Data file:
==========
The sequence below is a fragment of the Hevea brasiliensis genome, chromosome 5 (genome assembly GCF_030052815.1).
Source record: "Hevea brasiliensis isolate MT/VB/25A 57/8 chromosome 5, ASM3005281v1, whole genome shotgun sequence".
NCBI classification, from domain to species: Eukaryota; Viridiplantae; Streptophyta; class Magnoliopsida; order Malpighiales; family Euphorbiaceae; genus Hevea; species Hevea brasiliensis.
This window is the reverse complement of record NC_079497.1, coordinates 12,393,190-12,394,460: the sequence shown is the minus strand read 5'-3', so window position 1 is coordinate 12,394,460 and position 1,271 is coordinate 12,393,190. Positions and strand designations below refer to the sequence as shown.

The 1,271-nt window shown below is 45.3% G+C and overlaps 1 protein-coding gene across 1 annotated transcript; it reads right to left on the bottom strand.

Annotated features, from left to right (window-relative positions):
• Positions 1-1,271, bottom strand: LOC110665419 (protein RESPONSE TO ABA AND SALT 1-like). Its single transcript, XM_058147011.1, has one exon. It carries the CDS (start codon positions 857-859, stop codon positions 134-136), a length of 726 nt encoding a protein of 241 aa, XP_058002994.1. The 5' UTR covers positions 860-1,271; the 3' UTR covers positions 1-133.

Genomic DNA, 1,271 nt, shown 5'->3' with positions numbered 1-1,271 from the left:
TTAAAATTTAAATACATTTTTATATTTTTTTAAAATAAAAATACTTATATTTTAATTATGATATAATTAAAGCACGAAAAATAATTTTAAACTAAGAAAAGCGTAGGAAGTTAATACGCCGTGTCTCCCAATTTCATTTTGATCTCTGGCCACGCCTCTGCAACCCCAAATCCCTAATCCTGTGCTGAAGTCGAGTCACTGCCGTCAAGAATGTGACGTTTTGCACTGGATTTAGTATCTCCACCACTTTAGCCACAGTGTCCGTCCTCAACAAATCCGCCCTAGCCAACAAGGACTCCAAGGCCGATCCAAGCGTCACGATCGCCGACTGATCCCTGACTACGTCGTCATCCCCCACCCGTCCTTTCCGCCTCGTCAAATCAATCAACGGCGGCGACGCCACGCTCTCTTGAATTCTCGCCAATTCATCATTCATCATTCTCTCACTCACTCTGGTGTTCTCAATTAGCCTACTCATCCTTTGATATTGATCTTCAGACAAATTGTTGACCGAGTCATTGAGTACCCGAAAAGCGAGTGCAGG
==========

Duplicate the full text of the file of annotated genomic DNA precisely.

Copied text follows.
The sequence below is a fragment of the Hevea brasiliensis genome, chromosome 5 (genome assembly GCF_030052815.1).
Source record: "Hevea brasiliensis isolate MT/VB/25A 57/8 chromosome 5, ASM3005281v1, whole genome shotgun sequence".
NCBI classification, from domain to species: Eukaryota; Viridiplantae; Streptophyta; class Magnoliopsida; order Malpighiales; family Euphorbiaceae; genus Hevea; species Hevea brasiliensis.
This window is the reverse complement of record NC_079497.1, coordinates 12,393,190-12,394,460: the sequence shown is the minus strand read 5'-3', so window position 1 is coordinate 12,394,460 and position 1,271 is coordinate 12,393,190. Positions and strand designations below refer to the sequence as shown.

The 1,271-nt window shown below is 45.3% G+C and overlaps 1 protein-coding gene across 1 annotated transcript; it reads right to left on the bottom strand.

Annotated features, from left to right (window-relative positions):
• Positions 1-1,271, bottom strand: LOC110665419 (protein RESPONSE TO ABA AND SALT 1-like). Its single transcript, XM_058147011.1, has one exon. It carries the CDS (start codon positions 857-859, stop codon positions 134-136), a length of 726 nt encoding a protein of 241 aa, XP_058002994.1. The 5' UTR covers positions 860-1,271; the 3' UTR covers positions 1-133.

Genomic DNA, 1,271 nt, shown 5'->3' with positions numbered 1-1,271 from the left:
TTAAAATTTAAATACATTTTTATATTTTTTTAAAATAAAAATACTTATATTTTAATTATGATATAATTAAAGCACGAAAAATAATTTTAAACTAAGAAAAGCGTAGGAAGTTAATACGCCGTGTCTCCCAATTTCATTTTGATCTCTGGCCACGCCTCTGCAACCCCAAATCCCTAATCCTGTGCTGAAGTCGAGTCACTGCCGTCAAGAATGTGACGTTTTGCACTGGATTTAGTATCTCCACCACTTTAGCCACAGTGTCCGTCCTCAACAAATCCGCCCTAGCCAACAAGGACTCCAAGGCCGATCCAAGCGTCACGATCGCCGACTGATCCCTGACTACGTCGTCATCCCCCACCCGTCCTTTCCGCCTCGTCAAATCAATCAACGGCGGCGACGCCACGCTCTCTTGAATTCTCGCCAATTCATCATTCATCATTCTCTCACTCACTCTGGTGTTCTCAATTAGCCTACTCATCCTTTGATATTGATCTTCAGACAAATTGTTGACCGAGTCATTGAGTACCCGAAAAGCGAGTGCAGG